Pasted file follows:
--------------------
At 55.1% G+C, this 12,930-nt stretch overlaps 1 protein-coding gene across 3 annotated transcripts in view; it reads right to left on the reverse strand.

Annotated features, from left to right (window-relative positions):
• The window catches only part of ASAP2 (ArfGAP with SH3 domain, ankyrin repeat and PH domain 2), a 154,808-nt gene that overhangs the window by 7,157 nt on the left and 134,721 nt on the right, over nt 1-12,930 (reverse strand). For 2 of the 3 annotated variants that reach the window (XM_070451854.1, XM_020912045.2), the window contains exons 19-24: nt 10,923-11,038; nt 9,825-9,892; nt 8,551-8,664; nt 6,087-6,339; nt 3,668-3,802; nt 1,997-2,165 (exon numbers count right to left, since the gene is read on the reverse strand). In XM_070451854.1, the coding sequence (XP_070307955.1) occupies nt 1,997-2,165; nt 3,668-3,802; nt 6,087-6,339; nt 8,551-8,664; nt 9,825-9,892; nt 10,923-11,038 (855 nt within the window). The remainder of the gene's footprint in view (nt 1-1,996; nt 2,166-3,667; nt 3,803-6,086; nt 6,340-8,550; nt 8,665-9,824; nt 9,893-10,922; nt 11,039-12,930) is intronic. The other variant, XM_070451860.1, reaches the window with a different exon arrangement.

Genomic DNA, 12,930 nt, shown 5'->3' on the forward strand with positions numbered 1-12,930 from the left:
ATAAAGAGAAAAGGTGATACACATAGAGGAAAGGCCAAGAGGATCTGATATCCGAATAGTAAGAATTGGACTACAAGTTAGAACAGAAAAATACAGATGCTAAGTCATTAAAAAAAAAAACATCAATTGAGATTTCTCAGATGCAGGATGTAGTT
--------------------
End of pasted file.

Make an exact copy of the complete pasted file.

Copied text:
At 55.1% G+C, this 12,930-nt stretch overlaps 1 protein-coding gene across 3 annotated transcripts in view; it reads right to left on the reverse strand.

Annotated features, from left to right (window-relative positions):
• The window catches only part of ASAP2 (ArfGAP with SH3 domain, ankyrin repeat and PH domain 2), a 154,808-nt gene that overhangs the window by 7,157 nt on the left and 134,721 nt on the right, over nt 1-12,930 (reverse strand). For 2 of the 3 annotated variants that reach the window (XM_070451854.1, XM_020912045.2), the window contains exons 19-24: nt 10,923-11,038; nt 9,825-9,892; nt 8,551-8,664; nt 6,087-6,339; nt 3,668-3,802; nt 1,997-2,165 (exon numbers count right to left, since the gene is read on the reverse strand). In XM_070451854.1, the coding sequence (XP_070307955.1) occupies nt 1,997-2,165; nt 3,668-3,802; nt 6,087-6,339; nt 8,551-8,664; nt 9,825-9,892; nt 10,923-11,038 (855 nt within the window). The remainder of the gene's footprint in view (nt 1-1,996; nt 2,166-3,667; nt 3,803-6,086; nt 6,340-8,550; nt 8,665-9,824; nt 9,893-10,922; nt 11,039-12,930) is intronic. The other variant, XM_070451860.1, reaches the window with a different exon arrangement.

Genomic DNA, 12,930 nt, shown 5'->3' on the forward strand with positions numbered 1-12,930 from the left:
ATAAAGAGAAAAGGTGATACACATAGAGGAAAGGCCAAGAGGATCTGATATCCGAATAGTAAGAATTGGACTACAAGTTAGAACAGAAAAATACAGATGCTAAGTCATTAAAAAAAAAAACATCAATTGAGATTTCTCAGATGCAGGATGTAGTT